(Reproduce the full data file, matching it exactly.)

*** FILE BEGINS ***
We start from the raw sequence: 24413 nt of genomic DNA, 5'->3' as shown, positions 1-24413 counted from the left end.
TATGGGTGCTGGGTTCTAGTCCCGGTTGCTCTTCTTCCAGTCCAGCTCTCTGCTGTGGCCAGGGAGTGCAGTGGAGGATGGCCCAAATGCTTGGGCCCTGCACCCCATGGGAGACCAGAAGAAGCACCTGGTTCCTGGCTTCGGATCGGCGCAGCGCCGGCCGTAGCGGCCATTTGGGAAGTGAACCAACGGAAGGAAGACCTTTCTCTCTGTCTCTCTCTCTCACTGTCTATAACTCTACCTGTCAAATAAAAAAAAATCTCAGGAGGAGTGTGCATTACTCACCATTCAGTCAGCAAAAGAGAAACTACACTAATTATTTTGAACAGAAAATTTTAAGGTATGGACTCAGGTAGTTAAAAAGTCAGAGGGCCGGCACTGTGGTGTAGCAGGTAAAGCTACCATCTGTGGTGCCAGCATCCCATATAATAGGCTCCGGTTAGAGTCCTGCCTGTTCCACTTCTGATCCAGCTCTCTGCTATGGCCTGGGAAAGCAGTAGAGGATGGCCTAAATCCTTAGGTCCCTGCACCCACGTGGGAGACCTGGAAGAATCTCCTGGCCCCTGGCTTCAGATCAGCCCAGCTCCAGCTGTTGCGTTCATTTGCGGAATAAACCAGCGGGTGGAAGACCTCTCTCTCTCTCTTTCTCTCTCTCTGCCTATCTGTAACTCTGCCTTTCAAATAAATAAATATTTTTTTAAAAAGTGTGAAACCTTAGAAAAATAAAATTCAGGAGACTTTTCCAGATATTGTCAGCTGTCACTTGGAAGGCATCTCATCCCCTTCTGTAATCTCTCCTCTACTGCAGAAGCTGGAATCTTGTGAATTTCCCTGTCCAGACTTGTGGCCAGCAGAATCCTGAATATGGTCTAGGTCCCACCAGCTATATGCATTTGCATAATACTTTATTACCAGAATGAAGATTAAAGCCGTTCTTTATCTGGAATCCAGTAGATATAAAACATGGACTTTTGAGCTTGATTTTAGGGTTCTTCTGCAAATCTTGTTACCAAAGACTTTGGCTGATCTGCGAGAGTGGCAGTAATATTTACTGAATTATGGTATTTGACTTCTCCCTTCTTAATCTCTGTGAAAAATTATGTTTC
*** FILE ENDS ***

We start from the raw sequence: 24413 nt of genomic DNA, 5'->3' as shown, positions 1-24413 counted from the left end.
TATGGGTGCTGGGTTCTAGTCCCGGTTGCTCTTCTTCCAGTCCAGCTCTCTGCTGTGGCCAGGGAGTGCAGTGGAGGATGGCCCAAATGCTTGGGCCCTGCACCCCATGGGAGACCAGAAGAAGCACCTGGTTCCTGGCTTCGGATCGGCGCAGCGCCGGCCGTAGCGGCCATTTGGGAAGTGAACCAACGGAAGGAAGACCTTTCTCTCTGTCTCTCTCTCTCACTGTCTATAACTCTACCTGTCAAATAAAAAAAAATCTCAGGAGGAGTGTGCATTACTCACCATTCAGTCAGCAAAAGAGAAACTACACTAATTATTTTGAACAGAAAATTTTAAGGTATGGACTCAGGTAGTTAAAAAGTCAGAGGGCCGGCACTGTGGTGTAGCAGGTAAAGCTACCATCTGTGGTGCCAGCATCCCATATAATAGGCTCCGGTTAGAGTCCTGCCTGTTCCACTTCTGATCCAGCTCTCTGCTATGGCCTGGGAAAGCAGTAGAGGATGGCCTAAATCCTTAGGTCCCTGCACCCACGTGGGAGACCTGGAAGAATCTCCTGGCCCCTGGCTTCAGATCAGCCCAGCTCCAGCTGTTGCGTTCATTTGCGGAATAAACCAGCGGGTGGAAGACCTCTCTCTCTCTCTTTCTCTCTCTCTGCCTATCTGTAACTCTGCCTTTCAAATAAATAAATATTTTTTTAAAAAGTGTGAAACCTTAGAAAAATAAAATTCAGGAGACTTTTCCAGATATTGTCAGCTGTCACTTGGAAGGCATCTCATCCCCTTCTGTAATCTCTCCTCTACTGCAGAAGCTGGAATCTTGTGAATTTCCCTGTCCAGACTTGTGGCCAGCAGAATCCTGAATATGGTCTAGGTCCCACCAGCTATATGCATTTGCATAATACTTTATTACCAGAATGAAGATTAAAGCCGTTCTTTATCTGGAATCCAGTAGATATAAAACATGGACTTTTGAGCTTGATTTTAGGGTTCTTCTGCAAATCTTGTTACCAAAGACTTTGGCTGATCTGCGAGAGTGGCAGTAATATTTACTGAATTATGGTATTTGACTTCTCCCTTCTTAATCTCTGTGAAAAATTATGTTTC